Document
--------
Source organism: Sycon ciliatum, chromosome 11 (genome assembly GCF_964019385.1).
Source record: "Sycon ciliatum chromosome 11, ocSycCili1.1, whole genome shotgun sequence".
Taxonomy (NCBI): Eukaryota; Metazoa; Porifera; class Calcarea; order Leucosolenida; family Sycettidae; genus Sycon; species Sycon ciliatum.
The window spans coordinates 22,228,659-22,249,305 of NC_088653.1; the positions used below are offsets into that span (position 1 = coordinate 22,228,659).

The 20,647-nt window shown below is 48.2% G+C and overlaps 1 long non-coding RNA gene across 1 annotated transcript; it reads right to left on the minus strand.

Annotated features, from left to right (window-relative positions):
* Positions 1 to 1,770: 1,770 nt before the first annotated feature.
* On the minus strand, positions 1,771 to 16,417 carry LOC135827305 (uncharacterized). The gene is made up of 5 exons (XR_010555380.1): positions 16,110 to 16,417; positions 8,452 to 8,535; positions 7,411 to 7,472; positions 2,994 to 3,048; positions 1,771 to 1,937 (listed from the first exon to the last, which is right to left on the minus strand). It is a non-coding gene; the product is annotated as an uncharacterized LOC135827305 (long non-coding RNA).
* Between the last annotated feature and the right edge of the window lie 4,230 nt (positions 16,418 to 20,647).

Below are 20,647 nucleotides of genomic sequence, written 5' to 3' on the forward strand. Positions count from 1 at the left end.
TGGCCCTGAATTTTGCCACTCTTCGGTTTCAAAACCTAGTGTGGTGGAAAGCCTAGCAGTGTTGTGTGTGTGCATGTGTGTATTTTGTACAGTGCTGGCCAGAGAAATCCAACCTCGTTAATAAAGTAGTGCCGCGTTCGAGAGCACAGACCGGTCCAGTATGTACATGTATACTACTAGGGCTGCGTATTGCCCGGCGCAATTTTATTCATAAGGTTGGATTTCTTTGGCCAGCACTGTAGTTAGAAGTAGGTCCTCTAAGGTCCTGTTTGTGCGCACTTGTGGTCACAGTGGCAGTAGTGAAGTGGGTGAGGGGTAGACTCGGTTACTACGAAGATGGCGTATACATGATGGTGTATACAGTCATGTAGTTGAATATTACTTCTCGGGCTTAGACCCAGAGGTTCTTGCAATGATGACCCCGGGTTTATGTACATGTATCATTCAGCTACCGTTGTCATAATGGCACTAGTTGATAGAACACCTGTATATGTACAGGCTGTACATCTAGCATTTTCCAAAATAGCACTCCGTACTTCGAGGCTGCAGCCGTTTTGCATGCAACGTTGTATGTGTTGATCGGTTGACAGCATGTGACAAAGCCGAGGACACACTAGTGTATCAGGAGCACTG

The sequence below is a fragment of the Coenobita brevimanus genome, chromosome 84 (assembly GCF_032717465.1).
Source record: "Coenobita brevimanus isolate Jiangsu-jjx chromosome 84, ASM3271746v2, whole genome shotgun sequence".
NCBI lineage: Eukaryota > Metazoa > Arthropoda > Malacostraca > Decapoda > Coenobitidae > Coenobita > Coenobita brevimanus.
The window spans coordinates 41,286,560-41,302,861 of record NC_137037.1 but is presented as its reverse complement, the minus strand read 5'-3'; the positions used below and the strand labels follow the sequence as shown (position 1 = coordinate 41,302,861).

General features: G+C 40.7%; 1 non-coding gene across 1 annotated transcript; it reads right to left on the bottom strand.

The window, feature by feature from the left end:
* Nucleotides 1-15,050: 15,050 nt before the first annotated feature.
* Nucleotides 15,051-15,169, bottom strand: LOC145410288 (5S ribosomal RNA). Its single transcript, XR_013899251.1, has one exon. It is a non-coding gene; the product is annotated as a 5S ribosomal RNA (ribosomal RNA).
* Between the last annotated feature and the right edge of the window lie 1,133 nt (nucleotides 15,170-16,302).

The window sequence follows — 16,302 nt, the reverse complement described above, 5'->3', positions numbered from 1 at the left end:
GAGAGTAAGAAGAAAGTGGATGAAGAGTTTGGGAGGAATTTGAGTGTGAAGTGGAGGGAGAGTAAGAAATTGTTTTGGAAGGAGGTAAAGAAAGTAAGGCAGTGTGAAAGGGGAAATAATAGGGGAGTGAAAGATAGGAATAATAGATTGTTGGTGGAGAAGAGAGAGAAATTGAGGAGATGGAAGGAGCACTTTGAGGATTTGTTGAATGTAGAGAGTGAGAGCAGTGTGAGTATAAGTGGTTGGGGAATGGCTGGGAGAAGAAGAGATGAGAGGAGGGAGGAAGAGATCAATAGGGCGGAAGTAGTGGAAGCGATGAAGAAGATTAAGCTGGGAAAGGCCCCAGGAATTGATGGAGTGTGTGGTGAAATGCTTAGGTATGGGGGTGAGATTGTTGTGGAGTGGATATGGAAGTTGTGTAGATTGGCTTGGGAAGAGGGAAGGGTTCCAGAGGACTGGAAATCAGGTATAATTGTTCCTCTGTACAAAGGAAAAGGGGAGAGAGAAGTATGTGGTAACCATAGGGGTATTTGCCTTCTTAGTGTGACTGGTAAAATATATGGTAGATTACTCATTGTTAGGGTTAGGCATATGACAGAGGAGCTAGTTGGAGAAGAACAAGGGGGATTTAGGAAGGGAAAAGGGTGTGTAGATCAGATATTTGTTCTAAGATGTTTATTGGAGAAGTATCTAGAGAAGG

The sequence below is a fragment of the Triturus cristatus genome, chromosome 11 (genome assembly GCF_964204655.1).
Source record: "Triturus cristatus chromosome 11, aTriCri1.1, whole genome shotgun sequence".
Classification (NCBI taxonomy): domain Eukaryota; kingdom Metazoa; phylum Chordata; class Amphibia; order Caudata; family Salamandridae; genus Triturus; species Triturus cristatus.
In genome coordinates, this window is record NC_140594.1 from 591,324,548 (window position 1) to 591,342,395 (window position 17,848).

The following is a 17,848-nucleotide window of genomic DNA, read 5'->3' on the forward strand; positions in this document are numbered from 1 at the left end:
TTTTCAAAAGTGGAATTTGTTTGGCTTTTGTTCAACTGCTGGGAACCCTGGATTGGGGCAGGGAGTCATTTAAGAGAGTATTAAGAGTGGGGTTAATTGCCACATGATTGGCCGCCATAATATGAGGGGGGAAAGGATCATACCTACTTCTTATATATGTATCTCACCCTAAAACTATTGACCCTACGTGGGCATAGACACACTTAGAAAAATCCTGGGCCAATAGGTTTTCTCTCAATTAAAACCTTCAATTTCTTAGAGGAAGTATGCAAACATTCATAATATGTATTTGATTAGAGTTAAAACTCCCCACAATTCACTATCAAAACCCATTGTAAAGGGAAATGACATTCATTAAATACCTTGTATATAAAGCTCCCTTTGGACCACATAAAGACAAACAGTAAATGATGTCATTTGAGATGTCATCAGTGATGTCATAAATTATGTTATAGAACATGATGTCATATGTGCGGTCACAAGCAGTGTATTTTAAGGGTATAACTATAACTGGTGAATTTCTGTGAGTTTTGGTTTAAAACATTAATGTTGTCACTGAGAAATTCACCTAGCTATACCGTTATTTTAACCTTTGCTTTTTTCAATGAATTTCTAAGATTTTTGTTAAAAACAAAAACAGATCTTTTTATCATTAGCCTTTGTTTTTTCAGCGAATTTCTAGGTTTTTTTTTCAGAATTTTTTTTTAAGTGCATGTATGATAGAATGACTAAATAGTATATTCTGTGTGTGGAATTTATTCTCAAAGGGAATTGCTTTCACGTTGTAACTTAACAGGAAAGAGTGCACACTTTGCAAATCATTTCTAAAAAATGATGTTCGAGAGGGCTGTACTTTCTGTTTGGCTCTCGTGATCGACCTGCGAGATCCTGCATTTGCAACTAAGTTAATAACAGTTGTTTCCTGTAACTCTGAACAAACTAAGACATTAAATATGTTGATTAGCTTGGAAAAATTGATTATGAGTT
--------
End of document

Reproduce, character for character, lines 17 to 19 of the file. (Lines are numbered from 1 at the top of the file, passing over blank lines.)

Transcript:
The window, feature by feature from the left end:
* Nucleotides 1-15,050: 15,050 nt before the first annotated feature.
* Nucleotides 15,051-15,169, bottom strand: LOC145410288 (5S ribosomal RNA). Its single transcript, XR_013899251.1, has one exon. It is a non-coding gene; the product is annotated as a 5S ribosomal RNA (ribosomal RNA).